When starting a new job, employees will generally be advised that their employment is subject to an initial probation period. The exact length of probation may vary at an employer’s discretion, however, should not usually exceed six months. It is commonly understood that a probation period is designed to allow an employer to assess an employee’s suitability for the role for which they’ve been hired. What is equally important to acknowledge is that probation is also an opportunity for the employee to assess whether the workplace and position is right for them.
A common quandary – which we will address in this article – is the idea that an employee can be dismissed during their probation period without the need for the employer to give a substantive reason and follow a procedurally fair process. Is this fact? Or fiction?
What is a probation period?
A probation period refers to the initial months after a new employee has been hired during which both employer and employee are given the chance to evaluate whether the working relationship is to their satisfaction. From an employee’s perspective, a probation period allows them to see whether the role fulfils their expectations as well as whether the workplace is the right fit. From an employer’s perspective, a probation period allows them to assess an employee’s true skills compared to those they represented in their CV and throughout the recruitment process.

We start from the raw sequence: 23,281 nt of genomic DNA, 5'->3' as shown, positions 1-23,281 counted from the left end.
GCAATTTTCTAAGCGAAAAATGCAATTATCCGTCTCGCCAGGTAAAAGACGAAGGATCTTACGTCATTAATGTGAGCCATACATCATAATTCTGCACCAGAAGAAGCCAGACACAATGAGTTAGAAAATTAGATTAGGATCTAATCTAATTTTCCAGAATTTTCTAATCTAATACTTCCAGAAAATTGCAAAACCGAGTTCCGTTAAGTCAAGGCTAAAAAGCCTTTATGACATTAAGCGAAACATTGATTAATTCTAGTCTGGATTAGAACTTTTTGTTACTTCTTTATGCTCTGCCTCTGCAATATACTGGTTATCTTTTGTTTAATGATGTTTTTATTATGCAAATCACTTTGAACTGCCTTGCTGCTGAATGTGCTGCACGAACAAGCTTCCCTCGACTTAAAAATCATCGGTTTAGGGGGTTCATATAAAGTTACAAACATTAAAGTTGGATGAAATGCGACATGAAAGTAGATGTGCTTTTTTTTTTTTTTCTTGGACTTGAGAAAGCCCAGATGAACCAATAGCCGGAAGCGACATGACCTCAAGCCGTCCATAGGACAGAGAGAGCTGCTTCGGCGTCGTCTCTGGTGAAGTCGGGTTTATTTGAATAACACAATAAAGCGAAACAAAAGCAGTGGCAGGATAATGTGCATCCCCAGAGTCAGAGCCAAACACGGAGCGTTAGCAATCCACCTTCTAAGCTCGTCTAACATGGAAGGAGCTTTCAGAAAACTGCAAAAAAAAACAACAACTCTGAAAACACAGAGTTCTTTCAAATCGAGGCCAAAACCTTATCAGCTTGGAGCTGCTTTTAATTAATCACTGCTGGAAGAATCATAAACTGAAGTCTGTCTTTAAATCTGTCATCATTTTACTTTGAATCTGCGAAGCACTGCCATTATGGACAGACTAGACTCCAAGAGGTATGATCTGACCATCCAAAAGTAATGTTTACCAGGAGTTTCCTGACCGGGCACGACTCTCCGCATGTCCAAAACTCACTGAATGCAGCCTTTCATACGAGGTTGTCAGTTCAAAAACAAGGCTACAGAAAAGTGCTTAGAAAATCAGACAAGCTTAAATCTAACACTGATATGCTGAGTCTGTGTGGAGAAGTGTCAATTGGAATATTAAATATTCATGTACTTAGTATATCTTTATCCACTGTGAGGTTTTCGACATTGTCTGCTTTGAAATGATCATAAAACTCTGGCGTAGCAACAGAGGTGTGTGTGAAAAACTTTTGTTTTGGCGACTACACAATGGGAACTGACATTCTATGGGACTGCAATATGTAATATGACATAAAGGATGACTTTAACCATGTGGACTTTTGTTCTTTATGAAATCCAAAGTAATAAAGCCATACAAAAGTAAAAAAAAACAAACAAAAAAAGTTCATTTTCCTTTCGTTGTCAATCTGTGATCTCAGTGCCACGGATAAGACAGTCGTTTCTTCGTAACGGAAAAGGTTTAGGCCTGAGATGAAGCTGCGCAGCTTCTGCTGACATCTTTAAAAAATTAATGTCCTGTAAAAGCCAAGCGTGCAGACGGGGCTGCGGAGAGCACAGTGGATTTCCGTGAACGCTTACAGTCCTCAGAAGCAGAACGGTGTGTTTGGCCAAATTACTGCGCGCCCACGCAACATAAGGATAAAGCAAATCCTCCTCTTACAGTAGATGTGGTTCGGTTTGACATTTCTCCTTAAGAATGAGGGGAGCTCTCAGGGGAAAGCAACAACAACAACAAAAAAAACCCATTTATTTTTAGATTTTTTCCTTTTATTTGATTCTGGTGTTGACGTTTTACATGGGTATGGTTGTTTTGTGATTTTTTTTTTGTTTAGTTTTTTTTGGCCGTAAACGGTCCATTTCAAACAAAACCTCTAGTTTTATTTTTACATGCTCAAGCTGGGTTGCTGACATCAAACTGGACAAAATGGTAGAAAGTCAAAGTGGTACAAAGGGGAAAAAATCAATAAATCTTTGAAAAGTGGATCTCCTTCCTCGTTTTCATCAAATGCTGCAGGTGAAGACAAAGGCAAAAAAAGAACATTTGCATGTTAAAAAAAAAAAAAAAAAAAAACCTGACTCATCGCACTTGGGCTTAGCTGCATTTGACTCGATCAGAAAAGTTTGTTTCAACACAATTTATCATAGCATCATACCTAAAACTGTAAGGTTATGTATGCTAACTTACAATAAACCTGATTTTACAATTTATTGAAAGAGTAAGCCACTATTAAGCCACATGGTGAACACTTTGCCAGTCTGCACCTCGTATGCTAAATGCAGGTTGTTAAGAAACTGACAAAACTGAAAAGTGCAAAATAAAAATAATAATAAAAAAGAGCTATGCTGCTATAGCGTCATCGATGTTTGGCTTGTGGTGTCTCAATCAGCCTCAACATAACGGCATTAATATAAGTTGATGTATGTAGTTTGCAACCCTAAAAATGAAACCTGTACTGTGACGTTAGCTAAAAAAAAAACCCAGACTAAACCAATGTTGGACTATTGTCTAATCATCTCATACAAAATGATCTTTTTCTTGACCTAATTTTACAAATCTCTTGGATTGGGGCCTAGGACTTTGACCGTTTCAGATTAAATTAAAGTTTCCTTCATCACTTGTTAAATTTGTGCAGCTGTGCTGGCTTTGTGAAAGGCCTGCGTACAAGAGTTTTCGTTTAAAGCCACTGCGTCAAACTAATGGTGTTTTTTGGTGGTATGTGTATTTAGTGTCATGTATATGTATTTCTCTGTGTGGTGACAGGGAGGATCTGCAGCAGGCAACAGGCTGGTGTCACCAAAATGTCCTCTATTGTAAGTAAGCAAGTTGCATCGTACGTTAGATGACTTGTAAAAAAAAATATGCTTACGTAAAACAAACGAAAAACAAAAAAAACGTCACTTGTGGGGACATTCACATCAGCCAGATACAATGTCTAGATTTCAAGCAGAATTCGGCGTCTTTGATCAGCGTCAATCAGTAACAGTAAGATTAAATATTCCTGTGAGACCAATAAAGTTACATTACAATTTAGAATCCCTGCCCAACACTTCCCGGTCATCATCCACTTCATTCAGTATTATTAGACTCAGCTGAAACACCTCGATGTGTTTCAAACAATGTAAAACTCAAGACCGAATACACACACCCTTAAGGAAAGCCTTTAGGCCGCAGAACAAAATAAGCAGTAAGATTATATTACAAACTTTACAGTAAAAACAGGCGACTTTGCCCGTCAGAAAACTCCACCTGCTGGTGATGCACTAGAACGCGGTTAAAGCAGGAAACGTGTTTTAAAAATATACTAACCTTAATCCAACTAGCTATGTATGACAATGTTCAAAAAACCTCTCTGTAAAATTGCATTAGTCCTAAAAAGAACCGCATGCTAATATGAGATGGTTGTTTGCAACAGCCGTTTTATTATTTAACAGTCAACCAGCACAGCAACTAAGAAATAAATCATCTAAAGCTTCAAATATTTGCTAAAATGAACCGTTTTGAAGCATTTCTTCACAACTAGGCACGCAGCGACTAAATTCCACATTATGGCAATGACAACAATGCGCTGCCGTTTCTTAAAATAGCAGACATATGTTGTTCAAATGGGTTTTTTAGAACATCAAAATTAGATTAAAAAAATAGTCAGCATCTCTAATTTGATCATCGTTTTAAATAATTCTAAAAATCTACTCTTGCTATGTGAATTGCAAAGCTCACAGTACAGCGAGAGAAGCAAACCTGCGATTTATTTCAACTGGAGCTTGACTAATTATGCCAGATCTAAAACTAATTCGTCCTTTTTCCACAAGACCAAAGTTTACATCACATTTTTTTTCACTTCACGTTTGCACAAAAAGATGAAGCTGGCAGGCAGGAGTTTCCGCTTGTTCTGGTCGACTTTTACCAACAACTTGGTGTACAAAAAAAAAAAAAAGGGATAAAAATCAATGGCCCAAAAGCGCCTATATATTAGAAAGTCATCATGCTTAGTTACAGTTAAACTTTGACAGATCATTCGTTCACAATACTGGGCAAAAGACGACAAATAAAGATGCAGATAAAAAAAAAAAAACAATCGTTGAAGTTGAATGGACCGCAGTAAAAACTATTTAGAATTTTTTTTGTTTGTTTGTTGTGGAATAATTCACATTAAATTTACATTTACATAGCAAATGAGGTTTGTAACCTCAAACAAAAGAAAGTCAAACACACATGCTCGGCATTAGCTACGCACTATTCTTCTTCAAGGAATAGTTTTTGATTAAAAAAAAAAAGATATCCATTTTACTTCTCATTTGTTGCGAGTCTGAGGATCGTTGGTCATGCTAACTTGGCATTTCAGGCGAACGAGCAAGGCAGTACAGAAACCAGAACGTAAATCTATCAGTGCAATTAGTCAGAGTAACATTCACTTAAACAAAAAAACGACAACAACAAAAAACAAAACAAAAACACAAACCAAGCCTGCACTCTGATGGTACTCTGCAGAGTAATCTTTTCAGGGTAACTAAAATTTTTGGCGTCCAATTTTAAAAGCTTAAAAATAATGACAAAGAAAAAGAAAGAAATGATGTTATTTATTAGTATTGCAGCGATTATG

Throughout and/or at the conclusion of the agreed upon period – usually between three to six months – either the employer or the employee may choose to terminate the employment should things not progress as expected.
A common misconception around termination during probation periods is that there is no obligation to give a minimum amount of notice as per relevant industrial instruments. For example, the Fair Work Act and the Health Professionals and Support Services Award 2020.
While an employer may choose to include a provision in an employment contract that says a greater amount of notice is required following probation, they must ensure that the employee will receive no less than the minimum amount of notice included in the National Employment Standards (NES) and/or the relevant award/agreement (as appropriate) regardless of whether the employee is on probation or not.